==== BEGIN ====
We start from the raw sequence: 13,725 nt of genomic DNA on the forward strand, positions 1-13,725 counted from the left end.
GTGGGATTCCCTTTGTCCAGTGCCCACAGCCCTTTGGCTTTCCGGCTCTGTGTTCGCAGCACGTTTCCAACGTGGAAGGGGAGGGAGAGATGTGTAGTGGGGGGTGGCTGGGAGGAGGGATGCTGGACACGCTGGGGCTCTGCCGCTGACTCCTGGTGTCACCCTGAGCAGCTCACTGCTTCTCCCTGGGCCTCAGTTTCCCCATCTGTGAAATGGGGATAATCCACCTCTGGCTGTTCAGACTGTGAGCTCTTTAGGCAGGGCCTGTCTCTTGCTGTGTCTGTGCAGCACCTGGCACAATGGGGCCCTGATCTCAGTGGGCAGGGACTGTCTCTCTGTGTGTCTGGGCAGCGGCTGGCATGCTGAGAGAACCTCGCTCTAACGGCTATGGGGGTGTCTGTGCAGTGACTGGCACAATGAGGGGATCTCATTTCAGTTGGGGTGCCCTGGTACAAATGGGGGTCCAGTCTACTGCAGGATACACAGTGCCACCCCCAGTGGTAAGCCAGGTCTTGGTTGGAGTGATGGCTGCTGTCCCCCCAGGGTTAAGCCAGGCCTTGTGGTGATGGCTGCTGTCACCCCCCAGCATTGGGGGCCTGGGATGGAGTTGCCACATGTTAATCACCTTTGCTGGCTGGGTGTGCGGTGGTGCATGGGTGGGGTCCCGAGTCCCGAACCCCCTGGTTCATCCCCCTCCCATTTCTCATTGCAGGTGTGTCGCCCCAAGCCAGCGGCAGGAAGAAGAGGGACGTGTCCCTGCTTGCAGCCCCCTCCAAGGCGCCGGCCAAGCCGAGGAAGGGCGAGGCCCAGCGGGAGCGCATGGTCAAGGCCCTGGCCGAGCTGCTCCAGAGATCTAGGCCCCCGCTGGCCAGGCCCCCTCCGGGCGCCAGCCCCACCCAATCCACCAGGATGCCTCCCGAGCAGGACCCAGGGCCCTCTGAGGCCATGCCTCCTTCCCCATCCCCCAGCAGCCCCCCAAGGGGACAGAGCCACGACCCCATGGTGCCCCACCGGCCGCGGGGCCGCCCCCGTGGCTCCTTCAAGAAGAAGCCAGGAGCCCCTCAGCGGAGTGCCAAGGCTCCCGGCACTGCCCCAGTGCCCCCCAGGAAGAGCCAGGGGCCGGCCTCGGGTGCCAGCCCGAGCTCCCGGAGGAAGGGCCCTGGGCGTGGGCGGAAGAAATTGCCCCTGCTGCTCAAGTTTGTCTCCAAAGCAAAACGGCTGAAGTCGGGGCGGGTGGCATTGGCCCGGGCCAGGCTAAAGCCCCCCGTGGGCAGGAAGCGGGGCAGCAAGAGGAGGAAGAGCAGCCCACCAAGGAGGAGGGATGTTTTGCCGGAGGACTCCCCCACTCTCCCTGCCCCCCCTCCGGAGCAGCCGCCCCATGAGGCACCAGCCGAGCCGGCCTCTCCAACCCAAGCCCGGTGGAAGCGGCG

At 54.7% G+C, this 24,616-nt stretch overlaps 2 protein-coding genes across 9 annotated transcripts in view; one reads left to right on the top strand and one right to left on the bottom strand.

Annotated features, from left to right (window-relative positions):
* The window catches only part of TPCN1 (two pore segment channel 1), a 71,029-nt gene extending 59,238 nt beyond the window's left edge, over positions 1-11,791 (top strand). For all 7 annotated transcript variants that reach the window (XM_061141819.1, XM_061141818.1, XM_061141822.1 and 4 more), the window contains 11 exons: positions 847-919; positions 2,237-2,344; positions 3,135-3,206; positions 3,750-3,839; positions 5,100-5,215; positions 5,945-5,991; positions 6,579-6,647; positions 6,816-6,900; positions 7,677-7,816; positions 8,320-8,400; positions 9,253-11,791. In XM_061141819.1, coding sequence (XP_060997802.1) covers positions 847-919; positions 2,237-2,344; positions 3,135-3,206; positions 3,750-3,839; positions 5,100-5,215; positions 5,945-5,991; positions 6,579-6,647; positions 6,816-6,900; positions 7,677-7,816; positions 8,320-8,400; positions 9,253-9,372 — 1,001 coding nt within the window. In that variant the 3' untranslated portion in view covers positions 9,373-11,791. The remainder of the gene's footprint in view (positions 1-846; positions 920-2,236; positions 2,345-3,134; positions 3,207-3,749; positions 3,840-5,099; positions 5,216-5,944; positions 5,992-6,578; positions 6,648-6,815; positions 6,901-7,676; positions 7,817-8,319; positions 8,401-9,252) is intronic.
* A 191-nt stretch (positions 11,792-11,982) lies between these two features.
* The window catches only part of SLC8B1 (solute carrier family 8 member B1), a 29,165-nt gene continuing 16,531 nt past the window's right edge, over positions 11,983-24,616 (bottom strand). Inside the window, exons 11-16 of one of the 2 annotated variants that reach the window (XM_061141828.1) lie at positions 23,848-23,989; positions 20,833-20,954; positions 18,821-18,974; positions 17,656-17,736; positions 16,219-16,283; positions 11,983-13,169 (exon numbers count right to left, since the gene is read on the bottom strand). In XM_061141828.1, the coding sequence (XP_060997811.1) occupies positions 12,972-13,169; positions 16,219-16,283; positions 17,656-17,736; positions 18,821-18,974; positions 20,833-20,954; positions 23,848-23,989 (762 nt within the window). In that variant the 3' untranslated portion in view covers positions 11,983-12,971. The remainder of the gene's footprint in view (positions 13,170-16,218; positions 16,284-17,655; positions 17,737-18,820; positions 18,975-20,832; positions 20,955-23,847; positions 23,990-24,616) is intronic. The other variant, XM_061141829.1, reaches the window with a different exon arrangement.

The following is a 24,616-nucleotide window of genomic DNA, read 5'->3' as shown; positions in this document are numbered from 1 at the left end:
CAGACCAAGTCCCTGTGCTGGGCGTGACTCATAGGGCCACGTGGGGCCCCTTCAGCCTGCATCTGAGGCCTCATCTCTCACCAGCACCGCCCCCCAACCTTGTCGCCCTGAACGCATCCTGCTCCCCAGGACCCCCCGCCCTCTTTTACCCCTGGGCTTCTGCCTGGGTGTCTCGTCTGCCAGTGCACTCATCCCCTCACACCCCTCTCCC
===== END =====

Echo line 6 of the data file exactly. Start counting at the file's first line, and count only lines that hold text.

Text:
* A 191-nt stretch (positions 11,792-11,982) lies between these two features.